Malawi army deployed over anti-Mutharika protests
The army has been deployed in three Malawian cities on a second day of anti-government protests in which at least 18 people have been killed.
President Bingu wa Mutharika has vowed to "use any measure I can think of" to quell the demonstrations.
Protesters accuse him of plunging Malawi into its worst economic crisis since independence.
The army has been deployed in the capital, Lilongwe, the biggest city, Blantyre, and Mzuzu in the north.
The troops bolster a strong contingent of riot police in the three cities.
The health ministry said 18 people had been killed in two days of protests, with post-mortems being conducted to establish the cause of death.
"The bodies had fractured bones, deep cuts, broken ribs and lost a lot of blood," health ministry spokesman Henry Chimbali told the AFP news agency.
Nine people died in Mzuzu, six in Lilongwe, two in Blantyre, and one in the town of Karonga on the border with Tanzania, he said.
Another 44 people suffered gunshot wounds in the clashes between protesters and security forces, correspondents say.
A police spokesman said the security forces had opened fire in Lilongwe to prevent shops being looted and cars being smashed.
One bystander was killed when caught in the crossfire, correspondents say.
Lorry-loads of soldiers were patrolling central Lilongwe, clearing barricades set up by protesters.
The city centre is deserted with shops closed, correspondents say.
In an address to the nation, Mr Mutharika said the protesters were "working for Satan" and would be defeated.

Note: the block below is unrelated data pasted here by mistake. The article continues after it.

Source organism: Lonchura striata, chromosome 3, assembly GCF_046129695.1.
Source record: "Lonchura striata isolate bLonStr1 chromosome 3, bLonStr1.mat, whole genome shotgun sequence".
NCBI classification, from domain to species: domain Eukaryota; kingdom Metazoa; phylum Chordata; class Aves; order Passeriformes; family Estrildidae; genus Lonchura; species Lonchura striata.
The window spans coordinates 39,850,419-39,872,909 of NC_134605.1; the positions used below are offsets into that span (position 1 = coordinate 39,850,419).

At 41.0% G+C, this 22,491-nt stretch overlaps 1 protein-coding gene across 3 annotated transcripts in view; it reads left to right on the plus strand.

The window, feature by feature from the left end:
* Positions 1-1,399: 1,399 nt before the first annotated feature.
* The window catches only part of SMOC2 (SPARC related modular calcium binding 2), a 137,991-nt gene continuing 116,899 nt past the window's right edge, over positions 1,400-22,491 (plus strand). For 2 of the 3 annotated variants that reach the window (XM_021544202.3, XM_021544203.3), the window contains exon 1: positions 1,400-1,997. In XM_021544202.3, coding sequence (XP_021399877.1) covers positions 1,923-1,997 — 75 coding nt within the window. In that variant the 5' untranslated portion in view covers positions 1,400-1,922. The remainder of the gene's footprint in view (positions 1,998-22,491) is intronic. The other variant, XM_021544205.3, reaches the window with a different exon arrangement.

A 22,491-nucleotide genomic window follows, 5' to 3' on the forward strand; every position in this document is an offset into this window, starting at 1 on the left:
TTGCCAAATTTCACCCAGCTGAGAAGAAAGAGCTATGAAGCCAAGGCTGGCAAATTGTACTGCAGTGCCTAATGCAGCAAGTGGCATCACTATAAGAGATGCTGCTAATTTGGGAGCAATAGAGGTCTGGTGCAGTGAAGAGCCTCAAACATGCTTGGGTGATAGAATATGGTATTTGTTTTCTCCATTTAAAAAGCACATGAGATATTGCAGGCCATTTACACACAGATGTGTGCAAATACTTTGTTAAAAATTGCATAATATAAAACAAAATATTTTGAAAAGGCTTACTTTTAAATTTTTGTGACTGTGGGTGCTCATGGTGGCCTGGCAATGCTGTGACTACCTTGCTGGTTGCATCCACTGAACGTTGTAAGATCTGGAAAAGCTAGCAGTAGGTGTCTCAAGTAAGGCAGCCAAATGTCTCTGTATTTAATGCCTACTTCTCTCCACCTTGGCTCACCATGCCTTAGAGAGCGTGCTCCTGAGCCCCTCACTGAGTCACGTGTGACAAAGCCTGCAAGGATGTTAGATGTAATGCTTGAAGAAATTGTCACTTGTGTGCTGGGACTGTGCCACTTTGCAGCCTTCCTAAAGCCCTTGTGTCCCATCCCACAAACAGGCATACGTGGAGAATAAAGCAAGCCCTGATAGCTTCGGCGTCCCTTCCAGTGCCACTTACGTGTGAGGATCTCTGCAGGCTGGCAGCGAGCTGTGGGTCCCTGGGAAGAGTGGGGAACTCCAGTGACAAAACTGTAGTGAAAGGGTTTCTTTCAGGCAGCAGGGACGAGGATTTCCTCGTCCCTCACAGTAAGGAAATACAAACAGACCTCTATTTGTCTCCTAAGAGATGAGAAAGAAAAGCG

"As leader of the country, I have powers vested in me by the constitution to ensure peace, using every measure I can think of," he said.
Rev Maurice Munthali, deputy secretary general of the Church of the Central Africa Presbyterian told the BBC that the nine people who died in Mzuzu had been shot.
"I'm actually in the mortuary identifying the bodies - it's very sad."
Rev Munthali said that some of those in hospital had not been demonstrating but were caught in crossfire.
Police spokeswoman Norah Chimwala confirmed one death and more than 10 gunshot injuries.
She could not confirm if the police had caused the death.
Civil groups which organised the nationwide protests said Malawi was facing a "series of catastrophes".
The cost of living was rising and the country was facing acute shortages of fuel, electricity and foreign currency, they said in a statement.
"There is cause to believe that the current shortages are the worst in all our 47 years [since independence]," the statement said.
They accused the government of failing to listen to the concerns of people, and they feared Malawi was turning into an "autocratic kleptocracy".
Mr Mutharika - who was elected in 2004 - said he was prepared to enter into dialogue with the opposition but they should stop "sending your boys" on the streets to cause chaos.
"I am asking each one of you, wherever you are, to go back to your homes and stop looting," he said.
"By allowing these people to demonstrate violently, have we solved our problems? Do we have fuel or forex [foreign exchange]? Is this democracy? Not so."
Several buildings and businesses belonging to members of the security forces and government allies have been attacked during the violence.
The government passed an austerity budget recently, raising taxes to reduce dependence on aid.
Last week, the UK cut aid to Malawi after accusing the government of handling the economy badly. Other donors have also reduced aid.
Malawi is one of the poorest countries in the world, with an estimated 75% of the population living on less than $1 (60p) a day.